Celebrating black American women's lives: An analysis of Alice Walker's selected texts.
Pasi, Juliet Sylvia
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From the American Revolution to the present, African American female writers have not only articulated the physical horrors of the female slave, but have also celebrated the black American women’s lives through their works. For Walker, African American women have suffered a triple oppression of gender, race and class. Thus, using the selected texts, this paper will show Walker’s preoccupation with the black American woman, especially the way she is marginalised and subjugated by both the colonial and slave system and her black male counterpart. As an African-American woman, Walker also celebrates the lives of the American black women by giving a voice to the oppressed and voiceless. In her narratives, she criticises both racist and sexist hegemony. This article will show how the women in the selected texts have played a myriad of roles in their search for self-definition and spiritual redemption. In The colour purple, The third life of Grange Copeland, and also in Walker’s essays, In search of our mother’s gardens, she argues that the black women have been notable for standing against oppression and have made significant contributions in the making of the American nation. Hence, this article intends to show that despite being oppressed, African-American women have never succumbed to victimhood. It seeks to examine how Alice Walker celebrates the black-American women’s search for identity and fulfilment through a harmonious coexistence with their men-folk. The article will conclude that Walker transcends binary oppositions to explore the oppressions, the insanities, the loyalties and triumphs of black women’. Through self-expression, her women characters undergo some form of transformation and hence celebrate a sense of wholeness embedded in a viable past.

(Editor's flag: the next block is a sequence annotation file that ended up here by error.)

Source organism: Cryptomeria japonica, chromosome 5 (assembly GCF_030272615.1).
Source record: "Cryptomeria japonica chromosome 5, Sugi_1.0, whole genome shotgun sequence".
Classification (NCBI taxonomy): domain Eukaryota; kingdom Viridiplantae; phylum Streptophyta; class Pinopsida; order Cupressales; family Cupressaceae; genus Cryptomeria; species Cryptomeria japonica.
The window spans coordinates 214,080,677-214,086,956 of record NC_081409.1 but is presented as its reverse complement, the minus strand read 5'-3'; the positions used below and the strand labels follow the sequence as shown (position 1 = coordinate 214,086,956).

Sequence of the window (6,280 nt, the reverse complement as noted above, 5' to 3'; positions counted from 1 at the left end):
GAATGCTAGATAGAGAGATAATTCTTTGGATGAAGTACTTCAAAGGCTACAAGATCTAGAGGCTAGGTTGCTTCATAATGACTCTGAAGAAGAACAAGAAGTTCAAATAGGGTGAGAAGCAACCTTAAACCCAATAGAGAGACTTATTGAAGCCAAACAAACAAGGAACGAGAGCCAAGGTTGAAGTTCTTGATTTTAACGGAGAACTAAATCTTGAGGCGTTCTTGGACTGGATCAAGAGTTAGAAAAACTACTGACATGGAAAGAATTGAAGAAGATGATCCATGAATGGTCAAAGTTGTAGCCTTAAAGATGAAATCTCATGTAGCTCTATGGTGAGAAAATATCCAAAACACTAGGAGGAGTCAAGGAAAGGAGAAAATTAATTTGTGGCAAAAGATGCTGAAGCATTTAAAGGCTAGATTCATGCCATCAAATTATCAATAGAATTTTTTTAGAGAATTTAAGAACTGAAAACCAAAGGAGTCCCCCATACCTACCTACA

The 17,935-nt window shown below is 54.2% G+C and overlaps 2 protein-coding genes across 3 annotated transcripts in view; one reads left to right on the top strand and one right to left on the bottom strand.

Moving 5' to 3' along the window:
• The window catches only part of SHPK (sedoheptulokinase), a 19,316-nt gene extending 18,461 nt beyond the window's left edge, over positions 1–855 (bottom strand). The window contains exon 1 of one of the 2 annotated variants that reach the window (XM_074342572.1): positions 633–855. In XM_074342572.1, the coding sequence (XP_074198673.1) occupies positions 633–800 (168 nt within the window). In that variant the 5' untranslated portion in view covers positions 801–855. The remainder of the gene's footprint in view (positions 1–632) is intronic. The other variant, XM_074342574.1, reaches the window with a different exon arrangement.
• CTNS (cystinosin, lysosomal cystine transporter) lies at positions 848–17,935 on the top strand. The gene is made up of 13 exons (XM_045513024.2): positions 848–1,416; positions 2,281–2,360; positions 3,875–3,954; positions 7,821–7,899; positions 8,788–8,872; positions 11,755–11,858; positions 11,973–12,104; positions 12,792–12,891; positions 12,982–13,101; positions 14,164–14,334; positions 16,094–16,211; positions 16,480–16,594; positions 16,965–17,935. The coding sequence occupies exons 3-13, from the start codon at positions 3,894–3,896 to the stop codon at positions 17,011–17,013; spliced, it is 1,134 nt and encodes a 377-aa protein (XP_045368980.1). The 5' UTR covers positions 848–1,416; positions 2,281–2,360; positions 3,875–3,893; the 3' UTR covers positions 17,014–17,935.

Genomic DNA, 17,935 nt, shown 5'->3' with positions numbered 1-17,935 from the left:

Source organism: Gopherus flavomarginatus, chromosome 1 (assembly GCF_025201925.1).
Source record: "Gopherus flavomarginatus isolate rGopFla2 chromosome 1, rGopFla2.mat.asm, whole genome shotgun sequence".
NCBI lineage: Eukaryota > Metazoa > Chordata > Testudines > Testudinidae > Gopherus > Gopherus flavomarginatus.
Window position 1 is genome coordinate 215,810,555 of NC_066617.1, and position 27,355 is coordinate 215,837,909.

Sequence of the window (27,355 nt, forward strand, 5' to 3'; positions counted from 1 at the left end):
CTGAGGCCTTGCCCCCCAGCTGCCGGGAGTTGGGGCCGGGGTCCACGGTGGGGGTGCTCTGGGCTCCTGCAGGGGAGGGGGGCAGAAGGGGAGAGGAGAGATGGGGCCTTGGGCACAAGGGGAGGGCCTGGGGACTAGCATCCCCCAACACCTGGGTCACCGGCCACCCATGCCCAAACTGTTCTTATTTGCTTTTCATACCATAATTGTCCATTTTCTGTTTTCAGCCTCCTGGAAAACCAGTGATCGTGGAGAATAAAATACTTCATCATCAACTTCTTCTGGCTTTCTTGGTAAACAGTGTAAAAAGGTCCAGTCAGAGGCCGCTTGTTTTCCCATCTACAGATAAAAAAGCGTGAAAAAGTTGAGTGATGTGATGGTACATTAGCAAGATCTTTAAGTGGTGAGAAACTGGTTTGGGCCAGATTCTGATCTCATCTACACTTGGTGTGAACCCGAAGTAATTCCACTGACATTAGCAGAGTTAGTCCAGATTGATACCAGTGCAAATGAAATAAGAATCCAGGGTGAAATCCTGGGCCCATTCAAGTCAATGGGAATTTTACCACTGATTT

- Communication